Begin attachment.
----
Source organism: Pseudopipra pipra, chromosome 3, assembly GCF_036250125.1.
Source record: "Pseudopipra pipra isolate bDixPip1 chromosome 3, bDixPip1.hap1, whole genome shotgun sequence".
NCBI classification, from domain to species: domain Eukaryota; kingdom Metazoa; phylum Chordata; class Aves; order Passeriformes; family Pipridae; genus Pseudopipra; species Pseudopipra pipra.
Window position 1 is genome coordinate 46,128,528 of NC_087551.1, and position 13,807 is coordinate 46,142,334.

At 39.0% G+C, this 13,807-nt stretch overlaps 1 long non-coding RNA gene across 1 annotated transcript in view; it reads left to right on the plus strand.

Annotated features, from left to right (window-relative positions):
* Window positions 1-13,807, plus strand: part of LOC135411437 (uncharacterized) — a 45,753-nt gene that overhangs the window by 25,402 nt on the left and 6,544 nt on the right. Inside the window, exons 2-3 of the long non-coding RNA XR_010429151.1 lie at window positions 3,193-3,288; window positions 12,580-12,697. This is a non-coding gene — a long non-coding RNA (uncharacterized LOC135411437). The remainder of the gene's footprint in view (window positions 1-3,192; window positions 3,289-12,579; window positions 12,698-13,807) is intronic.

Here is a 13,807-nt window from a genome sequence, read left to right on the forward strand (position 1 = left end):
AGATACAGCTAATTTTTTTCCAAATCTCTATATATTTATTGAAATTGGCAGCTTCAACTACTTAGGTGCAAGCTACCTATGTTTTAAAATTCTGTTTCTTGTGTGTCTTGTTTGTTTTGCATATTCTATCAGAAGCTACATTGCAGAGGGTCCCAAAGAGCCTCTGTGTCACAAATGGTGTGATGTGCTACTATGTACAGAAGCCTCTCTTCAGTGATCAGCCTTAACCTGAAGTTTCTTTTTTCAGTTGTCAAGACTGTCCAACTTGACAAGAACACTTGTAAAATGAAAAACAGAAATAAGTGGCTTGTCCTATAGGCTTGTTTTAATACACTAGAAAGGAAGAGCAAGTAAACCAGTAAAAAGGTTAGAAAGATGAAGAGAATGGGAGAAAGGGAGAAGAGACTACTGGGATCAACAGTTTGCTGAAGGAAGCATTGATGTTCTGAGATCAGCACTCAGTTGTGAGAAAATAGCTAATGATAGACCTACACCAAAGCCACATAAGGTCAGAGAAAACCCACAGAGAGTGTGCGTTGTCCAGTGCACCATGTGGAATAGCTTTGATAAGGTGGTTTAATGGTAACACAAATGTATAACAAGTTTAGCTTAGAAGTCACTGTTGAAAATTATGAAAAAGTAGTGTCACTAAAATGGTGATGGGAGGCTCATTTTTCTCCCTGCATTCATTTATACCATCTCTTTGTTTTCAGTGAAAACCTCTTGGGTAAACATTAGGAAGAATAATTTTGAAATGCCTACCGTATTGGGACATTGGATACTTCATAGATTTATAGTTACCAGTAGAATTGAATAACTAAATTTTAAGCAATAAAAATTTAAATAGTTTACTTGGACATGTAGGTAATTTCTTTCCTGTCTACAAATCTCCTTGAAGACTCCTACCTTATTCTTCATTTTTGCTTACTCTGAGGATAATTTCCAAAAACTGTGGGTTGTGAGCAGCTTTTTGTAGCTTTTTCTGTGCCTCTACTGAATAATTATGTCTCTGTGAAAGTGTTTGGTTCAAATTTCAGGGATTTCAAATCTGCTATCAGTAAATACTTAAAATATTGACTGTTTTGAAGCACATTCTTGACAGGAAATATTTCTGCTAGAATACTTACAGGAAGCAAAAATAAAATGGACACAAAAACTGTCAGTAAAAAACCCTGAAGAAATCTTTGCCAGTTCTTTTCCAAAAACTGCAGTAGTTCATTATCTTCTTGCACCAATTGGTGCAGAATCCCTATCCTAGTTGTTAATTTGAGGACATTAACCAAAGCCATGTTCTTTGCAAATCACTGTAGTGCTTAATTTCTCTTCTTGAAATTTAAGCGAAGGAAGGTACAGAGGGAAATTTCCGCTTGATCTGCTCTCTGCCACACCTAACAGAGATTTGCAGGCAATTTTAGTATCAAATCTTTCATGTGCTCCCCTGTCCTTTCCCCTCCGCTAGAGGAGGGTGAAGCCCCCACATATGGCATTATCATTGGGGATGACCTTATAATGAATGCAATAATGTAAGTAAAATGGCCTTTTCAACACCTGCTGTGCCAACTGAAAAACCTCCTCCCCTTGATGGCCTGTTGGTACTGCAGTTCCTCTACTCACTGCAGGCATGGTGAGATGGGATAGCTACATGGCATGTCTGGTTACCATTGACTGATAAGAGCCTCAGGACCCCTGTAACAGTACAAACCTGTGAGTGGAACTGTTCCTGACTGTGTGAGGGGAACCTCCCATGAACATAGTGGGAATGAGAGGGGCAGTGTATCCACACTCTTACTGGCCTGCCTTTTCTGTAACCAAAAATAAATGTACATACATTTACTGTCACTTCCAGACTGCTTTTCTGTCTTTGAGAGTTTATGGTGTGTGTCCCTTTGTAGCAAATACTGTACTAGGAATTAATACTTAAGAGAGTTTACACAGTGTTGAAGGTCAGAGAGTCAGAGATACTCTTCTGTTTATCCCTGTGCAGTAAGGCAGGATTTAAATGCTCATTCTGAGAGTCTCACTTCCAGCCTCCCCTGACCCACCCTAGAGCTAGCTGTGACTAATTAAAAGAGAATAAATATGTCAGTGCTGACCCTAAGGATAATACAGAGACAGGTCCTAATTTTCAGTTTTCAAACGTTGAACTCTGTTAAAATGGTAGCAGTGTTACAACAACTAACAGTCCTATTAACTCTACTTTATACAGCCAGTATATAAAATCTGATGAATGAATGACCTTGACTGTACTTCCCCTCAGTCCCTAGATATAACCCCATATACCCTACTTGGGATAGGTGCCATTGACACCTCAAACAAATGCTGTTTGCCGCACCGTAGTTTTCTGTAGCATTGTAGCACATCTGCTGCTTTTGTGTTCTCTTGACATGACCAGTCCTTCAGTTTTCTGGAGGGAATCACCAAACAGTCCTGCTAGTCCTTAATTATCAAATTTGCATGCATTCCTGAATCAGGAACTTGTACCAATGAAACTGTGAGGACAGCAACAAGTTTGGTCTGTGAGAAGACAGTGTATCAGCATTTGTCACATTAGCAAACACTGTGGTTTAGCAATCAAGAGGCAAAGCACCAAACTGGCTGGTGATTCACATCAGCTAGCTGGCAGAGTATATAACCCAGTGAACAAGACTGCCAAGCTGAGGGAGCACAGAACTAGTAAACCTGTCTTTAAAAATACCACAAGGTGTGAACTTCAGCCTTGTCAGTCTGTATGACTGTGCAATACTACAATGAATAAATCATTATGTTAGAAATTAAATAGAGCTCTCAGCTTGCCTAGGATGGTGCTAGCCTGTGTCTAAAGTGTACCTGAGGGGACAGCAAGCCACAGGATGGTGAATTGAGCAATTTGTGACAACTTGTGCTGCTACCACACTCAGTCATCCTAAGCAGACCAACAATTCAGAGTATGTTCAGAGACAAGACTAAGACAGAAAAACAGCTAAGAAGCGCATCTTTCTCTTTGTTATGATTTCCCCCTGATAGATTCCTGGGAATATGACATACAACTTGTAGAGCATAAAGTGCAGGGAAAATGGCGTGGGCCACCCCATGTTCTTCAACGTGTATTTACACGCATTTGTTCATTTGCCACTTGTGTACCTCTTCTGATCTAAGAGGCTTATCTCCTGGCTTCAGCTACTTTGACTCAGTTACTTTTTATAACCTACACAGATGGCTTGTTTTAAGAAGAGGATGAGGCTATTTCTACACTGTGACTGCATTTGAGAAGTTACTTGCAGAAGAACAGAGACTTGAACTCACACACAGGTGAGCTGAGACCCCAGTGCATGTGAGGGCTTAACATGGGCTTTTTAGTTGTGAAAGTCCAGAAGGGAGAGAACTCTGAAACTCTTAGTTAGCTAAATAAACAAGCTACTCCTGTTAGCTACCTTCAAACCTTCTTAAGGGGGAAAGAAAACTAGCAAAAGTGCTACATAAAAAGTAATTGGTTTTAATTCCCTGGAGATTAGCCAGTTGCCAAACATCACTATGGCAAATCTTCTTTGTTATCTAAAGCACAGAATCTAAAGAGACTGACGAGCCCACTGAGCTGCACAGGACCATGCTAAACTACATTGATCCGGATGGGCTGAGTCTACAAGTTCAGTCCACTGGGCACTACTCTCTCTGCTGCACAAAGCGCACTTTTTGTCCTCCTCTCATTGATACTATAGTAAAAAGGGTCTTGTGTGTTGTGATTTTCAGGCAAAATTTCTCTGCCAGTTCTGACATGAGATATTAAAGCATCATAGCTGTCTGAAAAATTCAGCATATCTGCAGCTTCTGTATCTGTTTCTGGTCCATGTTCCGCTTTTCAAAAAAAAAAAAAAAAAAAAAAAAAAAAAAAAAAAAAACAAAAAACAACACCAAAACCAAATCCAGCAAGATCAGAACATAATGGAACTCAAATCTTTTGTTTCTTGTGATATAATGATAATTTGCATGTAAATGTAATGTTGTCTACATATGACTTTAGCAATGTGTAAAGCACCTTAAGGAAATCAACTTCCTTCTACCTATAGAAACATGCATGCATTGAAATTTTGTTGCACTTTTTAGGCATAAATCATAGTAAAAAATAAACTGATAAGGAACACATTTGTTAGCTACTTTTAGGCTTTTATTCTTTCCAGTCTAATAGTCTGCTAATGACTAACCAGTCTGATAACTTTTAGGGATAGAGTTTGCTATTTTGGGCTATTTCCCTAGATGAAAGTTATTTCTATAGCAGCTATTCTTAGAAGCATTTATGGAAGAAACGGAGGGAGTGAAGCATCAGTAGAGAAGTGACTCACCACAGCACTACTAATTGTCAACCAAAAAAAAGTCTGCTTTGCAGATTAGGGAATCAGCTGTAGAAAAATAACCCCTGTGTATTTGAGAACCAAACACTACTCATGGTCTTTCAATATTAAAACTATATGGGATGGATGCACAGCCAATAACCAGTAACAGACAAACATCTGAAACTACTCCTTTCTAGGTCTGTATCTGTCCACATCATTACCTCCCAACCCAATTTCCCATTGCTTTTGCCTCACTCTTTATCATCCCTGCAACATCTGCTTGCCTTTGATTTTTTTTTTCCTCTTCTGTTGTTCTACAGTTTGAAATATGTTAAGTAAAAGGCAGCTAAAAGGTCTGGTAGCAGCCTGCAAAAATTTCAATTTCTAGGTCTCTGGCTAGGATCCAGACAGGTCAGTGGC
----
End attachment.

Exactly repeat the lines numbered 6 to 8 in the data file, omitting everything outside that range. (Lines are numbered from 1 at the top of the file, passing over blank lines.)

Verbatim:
Annotated features, from left to right (window-relative positions):
* Window positions 1-13,807, plus strand: part of LOC135411437 (uncharacterized) — a 45,753-nt gene that overhangs the window by 25,402 nt on the left and 6,544 nt on the right. Inside the window, exons 2-3 of the long non-coding RNA XR_010429151.1 lie at window positions 3,193-3,288; window positions 12,580-12,697. This is a non-coding gene — a long non-coding RNA (uncharacterized LOC135411437). The remainder of the gene's footprint in view (window positions 1-3,192; window positions 3,289-12,579; window positions 12,698-13,807) is intronic.

Here is a 13,807-nt window from a genome sequence, read left to right on the forward strand (position 1 = left end):